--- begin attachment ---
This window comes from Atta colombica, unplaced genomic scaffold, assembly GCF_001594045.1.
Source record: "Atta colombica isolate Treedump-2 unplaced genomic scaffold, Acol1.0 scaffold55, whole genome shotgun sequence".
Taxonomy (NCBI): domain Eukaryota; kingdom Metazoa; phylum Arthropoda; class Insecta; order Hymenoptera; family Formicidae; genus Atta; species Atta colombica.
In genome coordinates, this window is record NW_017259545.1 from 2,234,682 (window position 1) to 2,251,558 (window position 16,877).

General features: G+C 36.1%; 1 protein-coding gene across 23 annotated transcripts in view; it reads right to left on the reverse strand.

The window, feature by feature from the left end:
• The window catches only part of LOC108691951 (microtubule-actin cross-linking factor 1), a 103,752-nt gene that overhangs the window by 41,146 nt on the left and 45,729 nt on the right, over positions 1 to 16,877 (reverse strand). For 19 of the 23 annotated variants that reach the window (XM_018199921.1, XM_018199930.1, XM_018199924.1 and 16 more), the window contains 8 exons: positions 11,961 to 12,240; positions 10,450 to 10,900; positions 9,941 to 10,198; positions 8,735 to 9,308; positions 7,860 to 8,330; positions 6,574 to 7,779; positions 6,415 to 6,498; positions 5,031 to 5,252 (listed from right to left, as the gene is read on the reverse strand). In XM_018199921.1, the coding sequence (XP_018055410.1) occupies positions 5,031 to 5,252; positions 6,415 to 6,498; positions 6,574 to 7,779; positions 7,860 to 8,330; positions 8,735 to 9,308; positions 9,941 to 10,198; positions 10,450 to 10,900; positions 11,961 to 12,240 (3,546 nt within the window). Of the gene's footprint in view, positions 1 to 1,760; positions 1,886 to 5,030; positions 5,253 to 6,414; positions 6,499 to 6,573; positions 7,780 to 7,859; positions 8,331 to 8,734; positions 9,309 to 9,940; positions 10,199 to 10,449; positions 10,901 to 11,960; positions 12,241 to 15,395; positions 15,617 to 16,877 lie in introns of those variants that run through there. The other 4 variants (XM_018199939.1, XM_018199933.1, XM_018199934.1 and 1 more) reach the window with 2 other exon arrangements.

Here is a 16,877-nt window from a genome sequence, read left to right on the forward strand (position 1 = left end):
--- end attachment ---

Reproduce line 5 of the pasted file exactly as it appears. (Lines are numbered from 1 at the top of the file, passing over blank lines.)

General features: G+C 36.1%; 1 protein-coding gene across 23 annotated transcripts in view; it reads right to left on the reverse strand.